Belgium holds day of mourning in wake of deadly flooding
Belgium has held a day of mourning for the victims of last week’s devastating floods, while German chancellor Angela Merkel made her second visit to the region worst hit by the disaster that left nearly 200 people dead in the two nations.
The Belgian king and queen visited the eastern town of Verviers on Tuesday to console people who had lost loved ones or most of their possessions as torrents swept through villages in eastern Belgium, taking at least 31 lives.
“We will not abandon you,” prime minister Alexander De Croo wrote in a letter published in local newspapers. “We will do everything possible to support you.”
Some 70 people are still missing or have been unable to be contacted after massive rains turned streets in eastern Belgium into deadly torrents of water, mud and debris.
Flags flew at half mast and at noon, sirens wailed throughout the nation, followed by a moment of silence.
Help is pouring in from across the country and some 10,000 volunteer workers have offered to visit the hilly region to start the clean-up once the waters have receded enough.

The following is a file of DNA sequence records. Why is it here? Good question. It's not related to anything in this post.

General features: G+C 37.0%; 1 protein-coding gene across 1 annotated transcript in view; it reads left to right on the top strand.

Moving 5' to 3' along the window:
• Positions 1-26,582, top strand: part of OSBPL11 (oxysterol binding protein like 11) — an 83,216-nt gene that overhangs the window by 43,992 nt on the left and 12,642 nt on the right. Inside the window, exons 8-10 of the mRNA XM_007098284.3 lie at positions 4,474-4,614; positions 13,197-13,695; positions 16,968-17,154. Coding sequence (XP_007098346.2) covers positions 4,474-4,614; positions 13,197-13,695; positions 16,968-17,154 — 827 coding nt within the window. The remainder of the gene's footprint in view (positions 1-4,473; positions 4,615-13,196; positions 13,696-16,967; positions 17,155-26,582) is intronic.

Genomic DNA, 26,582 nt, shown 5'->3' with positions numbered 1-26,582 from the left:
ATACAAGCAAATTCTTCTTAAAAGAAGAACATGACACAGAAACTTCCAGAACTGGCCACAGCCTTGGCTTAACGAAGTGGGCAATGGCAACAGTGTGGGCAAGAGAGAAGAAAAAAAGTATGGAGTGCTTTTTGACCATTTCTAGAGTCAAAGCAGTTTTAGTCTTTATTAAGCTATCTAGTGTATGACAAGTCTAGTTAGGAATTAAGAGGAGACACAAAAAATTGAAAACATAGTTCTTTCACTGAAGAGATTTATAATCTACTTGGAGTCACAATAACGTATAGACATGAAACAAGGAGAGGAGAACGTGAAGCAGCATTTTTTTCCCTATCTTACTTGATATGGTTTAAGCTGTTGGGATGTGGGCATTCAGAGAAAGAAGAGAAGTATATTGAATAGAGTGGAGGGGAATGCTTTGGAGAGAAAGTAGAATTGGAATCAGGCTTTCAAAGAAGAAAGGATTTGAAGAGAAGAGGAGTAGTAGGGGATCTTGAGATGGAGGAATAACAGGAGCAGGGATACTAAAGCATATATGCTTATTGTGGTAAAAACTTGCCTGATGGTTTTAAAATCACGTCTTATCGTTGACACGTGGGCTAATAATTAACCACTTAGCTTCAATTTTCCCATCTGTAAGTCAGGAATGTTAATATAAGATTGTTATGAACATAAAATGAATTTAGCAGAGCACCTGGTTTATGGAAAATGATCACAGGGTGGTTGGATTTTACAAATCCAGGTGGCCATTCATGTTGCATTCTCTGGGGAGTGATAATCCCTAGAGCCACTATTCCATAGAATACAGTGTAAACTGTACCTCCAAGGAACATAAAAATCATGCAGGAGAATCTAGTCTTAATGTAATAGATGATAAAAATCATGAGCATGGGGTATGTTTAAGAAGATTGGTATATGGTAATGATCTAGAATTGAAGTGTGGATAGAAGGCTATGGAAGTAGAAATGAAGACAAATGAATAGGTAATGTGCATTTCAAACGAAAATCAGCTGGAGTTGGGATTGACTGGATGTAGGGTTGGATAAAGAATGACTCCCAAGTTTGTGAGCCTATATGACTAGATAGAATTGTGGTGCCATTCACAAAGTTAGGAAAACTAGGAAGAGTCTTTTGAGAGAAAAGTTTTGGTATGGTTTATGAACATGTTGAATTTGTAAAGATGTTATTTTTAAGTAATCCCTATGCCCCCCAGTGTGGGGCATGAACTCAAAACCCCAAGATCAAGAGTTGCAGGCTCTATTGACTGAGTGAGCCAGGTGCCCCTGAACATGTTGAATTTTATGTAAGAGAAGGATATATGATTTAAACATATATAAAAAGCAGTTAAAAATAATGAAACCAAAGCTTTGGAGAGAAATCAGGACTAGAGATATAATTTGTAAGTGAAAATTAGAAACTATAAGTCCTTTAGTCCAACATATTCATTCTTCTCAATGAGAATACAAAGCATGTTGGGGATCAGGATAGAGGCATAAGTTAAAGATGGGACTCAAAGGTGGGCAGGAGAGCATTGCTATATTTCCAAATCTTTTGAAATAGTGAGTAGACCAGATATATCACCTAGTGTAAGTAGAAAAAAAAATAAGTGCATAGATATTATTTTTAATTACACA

In Germany, Mrs Merkel made her second visit to the western region hit by flash floods as work continued to clear up piles of mud-caked debris and find any more victims of last week’s disaster.
In the town of Bad Muenstereifel, she started her tour by visiting a warehouse where donations were being stored.
So far, 196 people have been confirmed dead following the flooding — 165 in Germany on top of the 31 in neighbouring Belgium.
Mrs Merkel and Mr De Croo have promised quick financial aid and a redoubled political focus on curbing climate change.
European Union environment ministers underscored the point when they met in Slovenia on Tuesday to assess last week’s massive and costly EU plan to contain climate change.
What we’ve seen last week was a small reminder of the fact that the cost in human lives, but also material costs of non-action are way, way higher than the cost of acting
Germany’s deputy environment minister, Jochen Flasbarth, said that “we do not have an alternative” to delivering on that plan.
EU Commission vice president Frans Timmermans agreed.
“What we’ve seen last week was a small reminder of the fact that the cost in human lives, but also material costs of non-action are way, way higher than the cost of acting,” Mr Timmermans said.
“Humanity will be confronted with very erratic weather patterns: 50 degrees (Celsius) north-west Canada, 40 degrees in Siberia, 40 degrees in central Europe. The floods, droughts, agriculture’s dealing with wildfires. That is a consequence of the climate crisis,” he said.
Mr Timmermans is the chief architect of the massive proposals to spend billions and force industry into drastic reforms to help cut the bloc’s emissions of the gases that cause global warming by 55% this decade.